OPISTHOBRANCH NEMSLETTER Volume 13, Number 5,
2525 MEYER, KANIAULONO BAILEY, September, 1972
Opisthobranch Newsletter, 4(9):48-49.
2526 MIENIS, HENK K., October 1975- Type Specimens of Opisthobranchia
|<n '5, :£
(including Py r'amidellidae ) in the Zoological* Museum of the Hebrew Universi
'. Type Specimens of Taxa Described by Giorgio S. Coen.
HENK K., 1976. A Review of the Occurrence of Indo-Pacific
in the Mediterranean Sea. Opisthobranch Newsletter, 8(9-
1972. Der chemische Sinne der Nudibranchier (Gastropoda,
Revue Suisse de Zoologie, 79:1333-1379-
1979- Recommendatioji for unifying the descriptions of
. A New
of Jerusalem. 1
2528 NAVONI, L.,
2529 ORTEA J.Ac
Doto Oken, 1915. Opisthobranch Newsletter, 1 1 ("i]f-6 7: 1 0-12,
2530 POORMAN, LEROY H. & DAVID K. MULLINER, April 30, 1981. A New Species
Crosslandia ( Nudibranchia: Dendronotacea ) from the Gulf of California.
95(2):96-99; figs. 1-6. [C. daedali sp. nov.]
M., 1976. Direct development of symbiotic chloroplasts in
timida (Mollusca: Opisthobranchia). Israel J- Zool., 25:186-193-
RAHAT, M. & E. B.-I. MONSELISE. 1980. Phytobiology of the chloroplast
mollusc Elysia timida (Opisthobranchia). J. exp. Biol., 79:225-233-
ROBILLIARD, GORDON A., September. 1973. Collection, Organization, and
Presentation of Ecological Data on Opisthobranchs. Opisthobranch
2534 EOGlNSKAYA, I.S., October 11, 1979. [ Opisthobranch^ate Kollusca from
Cape Kanin Nos with notes on ecology.] Ecology of the Sea Shelf Benthic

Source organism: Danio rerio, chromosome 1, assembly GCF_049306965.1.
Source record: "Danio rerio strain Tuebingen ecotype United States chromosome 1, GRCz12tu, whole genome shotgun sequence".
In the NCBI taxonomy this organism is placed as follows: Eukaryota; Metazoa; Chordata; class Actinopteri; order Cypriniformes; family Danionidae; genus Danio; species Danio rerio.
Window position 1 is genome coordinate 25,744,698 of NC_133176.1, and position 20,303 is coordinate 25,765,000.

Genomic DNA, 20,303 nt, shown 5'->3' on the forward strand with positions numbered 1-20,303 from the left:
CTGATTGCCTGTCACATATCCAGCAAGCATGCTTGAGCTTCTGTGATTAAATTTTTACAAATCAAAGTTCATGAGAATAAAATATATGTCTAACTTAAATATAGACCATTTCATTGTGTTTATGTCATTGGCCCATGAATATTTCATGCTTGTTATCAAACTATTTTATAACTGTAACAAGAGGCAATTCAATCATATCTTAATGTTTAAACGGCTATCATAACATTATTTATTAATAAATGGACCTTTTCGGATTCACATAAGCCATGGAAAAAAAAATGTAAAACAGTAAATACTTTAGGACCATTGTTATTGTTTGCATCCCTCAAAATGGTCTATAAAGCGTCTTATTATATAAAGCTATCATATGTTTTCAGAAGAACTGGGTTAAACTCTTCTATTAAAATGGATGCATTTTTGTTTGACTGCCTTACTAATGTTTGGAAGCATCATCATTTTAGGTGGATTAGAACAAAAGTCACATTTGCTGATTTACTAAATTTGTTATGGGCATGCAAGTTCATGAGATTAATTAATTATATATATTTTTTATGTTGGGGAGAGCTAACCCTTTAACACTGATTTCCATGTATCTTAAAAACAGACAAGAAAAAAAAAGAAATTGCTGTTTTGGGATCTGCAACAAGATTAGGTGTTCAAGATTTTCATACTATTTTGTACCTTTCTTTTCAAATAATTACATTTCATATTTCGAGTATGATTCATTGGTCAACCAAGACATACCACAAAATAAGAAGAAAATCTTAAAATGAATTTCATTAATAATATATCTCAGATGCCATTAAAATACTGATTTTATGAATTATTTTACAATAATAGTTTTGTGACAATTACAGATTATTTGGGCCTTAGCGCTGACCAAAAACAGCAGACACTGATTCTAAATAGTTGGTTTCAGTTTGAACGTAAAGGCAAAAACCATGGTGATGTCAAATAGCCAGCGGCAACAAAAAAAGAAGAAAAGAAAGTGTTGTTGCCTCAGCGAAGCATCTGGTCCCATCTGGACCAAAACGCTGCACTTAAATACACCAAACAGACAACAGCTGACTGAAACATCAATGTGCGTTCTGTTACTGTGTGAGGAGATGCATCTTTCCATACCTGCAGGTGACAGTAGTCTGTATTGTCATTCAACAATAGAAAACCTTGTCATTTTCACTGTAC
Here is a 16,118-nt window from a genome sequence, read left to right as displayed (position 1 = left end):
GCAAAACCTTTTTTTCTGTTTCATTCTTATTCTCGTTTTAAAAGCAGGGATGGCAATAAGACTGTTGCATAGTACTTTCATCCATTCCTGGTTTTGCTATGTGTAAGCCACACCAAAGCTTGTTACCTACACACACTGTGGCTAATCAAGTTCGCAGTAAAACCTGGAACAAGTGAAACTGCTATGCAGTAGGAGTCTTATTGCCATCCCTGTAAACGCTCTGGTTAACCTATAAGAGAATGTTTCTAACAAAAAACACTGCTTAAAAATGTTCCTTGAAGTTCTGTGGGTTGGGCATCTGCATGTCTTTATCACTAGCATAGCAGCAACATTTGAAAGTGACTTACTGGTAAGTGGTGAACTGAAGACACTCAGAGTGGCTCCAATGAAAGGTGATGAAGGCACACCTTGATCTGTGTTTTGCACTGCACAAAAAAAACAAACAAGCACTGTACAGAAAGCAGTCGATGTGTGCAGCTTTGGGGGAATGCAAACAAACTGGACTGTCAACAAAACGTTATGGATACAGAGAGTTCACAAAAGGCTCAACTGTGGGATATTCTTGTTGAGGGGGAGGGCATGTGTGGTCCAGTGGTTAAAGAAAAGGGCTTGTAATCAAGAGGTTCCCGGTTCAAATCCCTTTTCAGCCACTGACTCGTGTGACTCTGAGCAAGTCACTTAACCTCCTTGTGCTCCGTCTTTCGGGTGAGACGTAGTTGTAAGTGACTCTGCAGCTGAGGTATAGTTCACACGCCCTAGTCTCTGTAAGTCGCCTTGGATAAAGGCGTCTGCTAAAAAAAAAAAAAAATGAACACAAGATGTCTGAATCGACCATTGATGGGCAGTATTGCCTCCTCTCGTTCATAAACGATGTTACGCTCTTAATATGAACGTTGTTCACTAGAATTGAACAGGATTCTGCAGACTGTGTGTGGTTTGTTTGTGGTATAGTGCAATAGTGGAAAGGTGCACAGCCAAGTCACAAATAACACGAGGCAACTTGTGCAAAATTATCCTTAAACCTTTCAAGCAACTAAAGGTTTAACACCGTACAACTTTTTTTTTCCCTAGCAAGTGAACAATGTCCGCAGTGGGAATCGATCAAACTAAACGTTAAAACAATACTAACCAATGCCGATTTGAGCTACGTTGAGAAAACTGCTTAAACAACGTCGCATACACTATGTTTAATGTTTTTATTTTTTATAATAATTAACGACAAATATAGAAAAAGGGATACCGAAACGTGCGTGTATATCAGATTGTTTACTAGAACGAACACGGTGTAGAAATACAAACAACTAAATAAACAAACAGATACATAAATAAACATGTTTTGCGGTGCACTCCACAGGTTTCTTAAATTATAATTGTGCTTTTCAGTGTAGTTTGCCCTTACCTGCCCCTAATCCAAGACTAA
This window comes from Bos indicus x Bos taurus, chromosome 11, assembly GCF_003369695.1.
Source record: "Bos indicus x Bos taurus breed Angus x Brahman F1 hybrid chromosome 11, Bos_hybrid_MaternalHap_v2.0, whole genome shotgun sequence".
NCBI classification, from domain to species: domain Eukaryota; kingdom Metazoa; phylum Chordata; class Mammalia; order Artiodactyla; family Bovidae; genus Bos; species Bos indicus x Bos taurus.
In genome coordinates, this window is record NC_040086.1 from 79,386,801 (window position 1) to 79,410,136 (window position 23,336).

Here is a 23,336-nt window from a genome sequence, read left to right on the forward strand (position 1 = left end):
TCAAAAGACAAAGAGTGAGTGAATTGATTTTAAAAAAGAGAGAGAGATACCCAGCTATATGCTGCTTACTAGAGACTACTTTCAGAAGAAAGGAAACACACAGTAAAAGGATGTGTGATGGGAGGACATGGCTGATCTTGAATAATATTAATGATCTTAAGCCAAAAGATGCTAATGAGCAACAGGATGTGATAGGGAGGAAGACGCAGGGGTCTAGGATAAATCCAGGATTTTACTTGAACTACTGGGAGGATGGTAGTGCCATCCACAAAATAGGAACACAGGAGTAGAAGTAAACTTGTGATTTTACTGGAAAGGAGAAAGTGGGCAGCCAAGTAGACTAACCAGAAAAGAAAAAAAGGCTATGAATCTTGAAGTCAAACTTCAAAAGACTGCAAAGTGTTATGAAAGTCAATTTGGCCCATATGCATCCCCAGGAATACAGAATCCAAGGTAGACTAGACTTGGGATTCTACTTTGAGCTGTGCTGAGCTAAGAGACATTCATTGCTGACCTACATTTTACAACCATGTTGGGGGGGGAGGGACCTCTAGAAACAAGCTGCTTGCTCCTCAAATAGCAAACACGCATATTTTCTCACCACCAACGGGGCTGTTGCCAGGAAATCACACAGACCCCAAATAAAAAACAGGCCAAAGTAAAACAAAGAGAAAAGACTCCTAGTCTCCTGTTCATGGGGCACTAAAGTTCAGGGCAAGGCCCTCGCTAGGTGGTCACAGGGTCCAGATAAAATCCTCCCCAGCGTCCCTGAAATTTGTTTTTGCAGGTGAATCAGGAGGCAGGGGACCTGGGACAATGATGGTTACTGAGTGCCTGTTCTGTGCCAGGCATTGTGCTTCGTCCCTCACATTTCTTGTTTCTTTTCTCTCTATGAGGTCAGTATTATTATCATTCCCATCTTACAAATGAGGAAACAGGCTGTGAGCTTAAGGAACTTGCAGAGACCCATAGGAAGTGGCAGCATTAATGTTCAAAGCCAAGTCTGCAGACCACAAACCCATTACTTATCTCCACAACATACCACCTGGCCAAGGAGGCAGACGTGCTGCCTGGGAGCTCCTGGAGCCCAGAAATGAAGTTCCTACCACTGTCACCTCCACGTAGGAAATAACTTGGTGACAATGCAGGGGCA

Fauna and Flora. Academy of Sciences of the USSR, P. P. Shirshov Institute
of Oceanology, pp. 93-103, 141-142 [English summary]; pis. 1-3- [Russian;
English summary; Limapontia cocksi, Ancula cristata, Doto sp., Eubranchus
2535 ROS, JOANDOMfiNEC, 1980. Estrategias ecologicas en los
Opisthobranquios . Com. Prim. Congr. Nac. Malac, Madrid., pp
4; tbls. 1-2. [Spanish; English summary]
2536 SCOTESE, J., 1978. Fine structure and photocytological changes of the
retina of the ascoglossan mollusc Costasiella lilianae (Marcus): a
cytochemical and histochemical analysis. M.S. Thesis, Florida Institute of
Technology, Melbourne, 78 pp.
2537 SIMPSON, STEPHEN, [Photography by James Lance] February,
20,000 Hues Under the Sea. Southern California Seacoast, 2(3):3
color photos, [plus 1 photo on page 4]
2538 SPHON, GALE G., 1972. An Annotated Checklist of the Nudibranchs and
their Allies from the West Coast of North America. Opisthobranch Newsletter,
85-93; figs. 1-
2539 STEPHENS, LINDA L.
for Rearing Opisthobranch
2540 STIRTS, H.M., 1980. _.._
Technology, Melbourne, 120 pp.
2541 STORCH, V., 1971. Biogene
& J.E. BLANKENSHIP, September 1973- A Technique
Larvae. Opisthobranch Newsletter, 5(9):51-
Chloroplast symbiosis in tectibranch ascoglossans
Ph. D. dissertation, Florida Institute of
Amine in Re zeptororganen von Gastropoden
( Prosobranchia , Opisthobranchia). Zeitschrift fflr Zellf or schung und
und Funktion der
Zellf orschung und
mikroskopische Anatomic, 115:94-99